Ceph is an open source technology for distributed storage that gets very little public attention but that provides the underlying storage services for many of the world’s largest container and OpenStack deployments. It’s used by financial institutions like Bloomberg and Fidelity, cloud service providers like Rackspace and Linode, telcos like Deutsche Telekom, car manufacturers like BMW and software firms like SAP and Salesforce.
These days, you can’t have a successful open source project without setting up a foundation that manages the many diverging interests of the community and so it’s maybe no surprise that Ceph is now getting its own foundation. Like so many other projects, the Ceph Foundation will be hosted by the Linux Foundation.
“While early public cloud providers popularized self-service storage infrastructure, Ceph brings the same set of capabilities to service providers, enterprises, and individuals alike, with the power of a robust development and user community to drive future innovation in the storage space,” writes Sage Weil, Ceph co-creator, project leader, and chief architect at Red Hat for Ceph. “Today’s launch of the Ceph Foundation is a testament to the strength of a diverse open source community coming together to address the explosive growth in data storage and services.”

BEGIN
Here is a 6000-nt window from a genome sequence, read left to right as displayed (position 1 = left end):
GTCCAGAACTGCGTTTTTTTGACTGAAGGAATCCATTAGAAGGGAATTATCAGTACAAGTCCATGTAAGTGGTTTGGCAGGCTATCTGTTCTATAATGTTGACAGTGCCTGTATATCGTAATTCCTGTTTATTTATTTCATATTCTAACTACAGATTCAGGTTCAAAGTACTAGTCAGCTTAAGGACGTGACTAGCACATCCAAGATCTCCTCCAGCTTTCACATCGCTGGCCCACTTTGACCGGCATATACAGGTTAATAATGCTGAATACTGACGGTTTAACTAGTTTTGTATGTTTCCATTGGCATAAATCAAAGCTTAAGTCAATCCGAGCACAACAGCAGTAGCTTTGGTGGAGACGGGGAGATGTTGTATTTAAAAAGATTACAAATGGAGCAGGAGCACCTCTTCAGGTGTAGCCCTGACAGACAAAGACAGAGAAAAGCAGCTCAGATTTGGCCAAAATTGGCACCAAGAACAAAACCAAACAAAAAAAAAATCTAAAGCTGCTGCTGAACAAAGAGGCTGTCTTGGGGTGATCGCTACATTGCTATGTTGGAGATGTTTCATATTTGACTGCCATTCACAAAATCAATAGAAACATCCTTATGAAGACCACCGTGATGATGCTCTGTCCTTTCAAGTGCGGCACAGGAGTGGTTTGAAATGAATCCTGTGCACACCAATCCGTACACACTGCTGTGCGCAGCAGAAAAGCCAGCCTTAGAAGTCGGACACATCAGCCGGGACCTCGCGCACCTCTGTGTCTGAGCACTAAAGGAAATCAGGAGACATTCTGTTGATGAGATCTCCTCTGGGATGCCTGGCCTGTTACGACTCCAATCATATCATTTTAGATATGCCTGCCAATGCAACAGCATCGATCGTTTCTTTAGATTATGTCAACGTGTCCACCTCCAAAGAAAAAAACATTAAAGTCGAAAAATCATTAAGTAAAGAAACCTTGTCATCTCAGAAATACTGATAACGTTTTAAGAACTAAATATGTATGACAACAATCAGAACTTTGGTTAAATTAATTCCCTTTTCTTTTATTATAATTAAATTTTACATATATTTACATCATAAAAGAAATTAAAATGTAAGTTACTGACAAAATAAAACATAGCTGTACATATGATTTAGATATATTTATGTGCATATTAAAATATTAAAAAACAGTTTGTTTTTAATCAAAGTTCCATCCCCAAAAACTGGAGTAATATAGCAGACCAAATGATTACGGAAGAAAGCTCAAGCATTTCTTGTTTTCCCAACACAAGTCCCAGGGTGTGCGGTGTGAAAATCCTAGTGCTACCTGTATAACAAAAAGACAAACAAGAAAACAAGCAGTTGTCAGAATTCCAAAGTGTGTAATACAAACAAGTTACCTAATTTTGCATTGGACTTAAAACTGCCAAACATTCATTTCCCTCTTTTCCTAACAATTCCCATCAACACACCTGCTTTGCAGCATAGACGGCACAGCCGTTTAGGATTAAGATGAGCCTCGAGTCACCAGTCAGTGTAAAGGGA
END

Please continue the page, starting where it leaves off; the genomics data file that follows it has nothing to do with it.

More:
Given its broad adoption, it’s also no surprise that there’s a wide-ranging list of founding members. These include Amihan Global, Canonical, CERN, China Mobile, Digital Ocean, Intel, ProphetStor Data Service, OVH Hosting Red Hat, SoftIron, SUSE, Western Digital, XSKY Data Technology and ZTE. It’s worth noting that many of these founding members were already part of the slightly less formal Ceph Community Advisory Board.
“Ceph has a long track record of success what it comes to helping organizations with effectively managing high growth and expand data storage demands,” said Jim Zemlin, the executive director of the Linux Foundation. “Under the Linux Foundation, the Ceph Foundation will be able to harness investments from a much broader group to help support the infrastructure needed to continue the success and stability of the Ceph ecosystem.”
Ceph is an important building block for vendors who build both OpenStack- and container-based platforms. Indeed, two-thirds of OpenStack users rely on Ceph and it’s a core part of Rook, a Cloud Native Computing Foundation project that makes it easier to build storage services for Kubernetes-based applications. As such, Ceph straddles many different worlds and it makes sense for the project to gets its own neutral foundation now, though I can’t help but think that the OpenStack Foundation would’ve also liked to host the project.
Today’s announcement comes only days after the Linux Foundation also announced that it is now hosting the GraphQL Foundation.